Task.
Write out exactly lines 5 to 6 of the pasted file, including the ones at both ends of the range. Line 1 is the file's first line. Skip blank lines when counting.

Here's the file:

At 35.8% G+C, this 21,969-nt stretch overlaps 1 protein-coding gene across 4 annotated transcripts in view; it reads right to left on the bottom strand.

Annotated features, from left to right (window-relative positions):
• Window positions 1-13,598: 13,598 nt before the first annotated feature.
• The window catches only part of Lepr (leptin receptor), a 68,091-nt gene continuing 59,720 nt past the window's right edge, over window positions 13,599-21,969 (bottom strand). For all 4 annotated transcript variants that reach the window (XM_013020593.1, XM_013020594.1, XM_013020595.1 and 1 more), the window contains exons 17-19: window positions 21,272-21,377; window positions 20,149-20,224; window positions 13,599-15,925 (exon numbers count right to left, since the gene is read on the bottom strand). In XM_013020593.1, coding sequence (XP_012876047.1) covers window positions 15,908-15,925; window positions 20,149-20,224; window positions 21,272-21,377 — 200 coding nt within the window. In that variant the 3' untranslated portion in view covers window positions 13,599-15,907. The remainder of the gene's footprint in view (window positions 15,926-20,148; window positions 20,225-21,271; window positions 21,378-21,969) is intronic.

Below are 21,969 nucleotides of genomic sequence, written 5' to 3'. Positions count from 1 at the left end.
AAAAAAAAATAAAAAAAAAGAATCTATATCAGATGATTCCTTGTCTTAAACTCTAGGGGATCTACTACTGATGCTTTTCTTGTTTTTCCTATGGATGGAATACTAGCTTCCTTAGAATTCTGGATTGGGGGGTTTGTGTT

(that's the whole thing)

Below are 21,969 nucleotides of genomic sequence, written 5' to 3'. Positions count from 1 at the left end.
AAAAAAAAATAAAAAAAAAGAATCTATATCAGATGATTCCTTGTCTTAAACTCTAGGGGATCTACTACTGATGCTTTTCTTGTTTTTCCTATGGATGGAATACTAGCTTCCTTAGAATTCTGGATTGGGGGGTTTGTGTT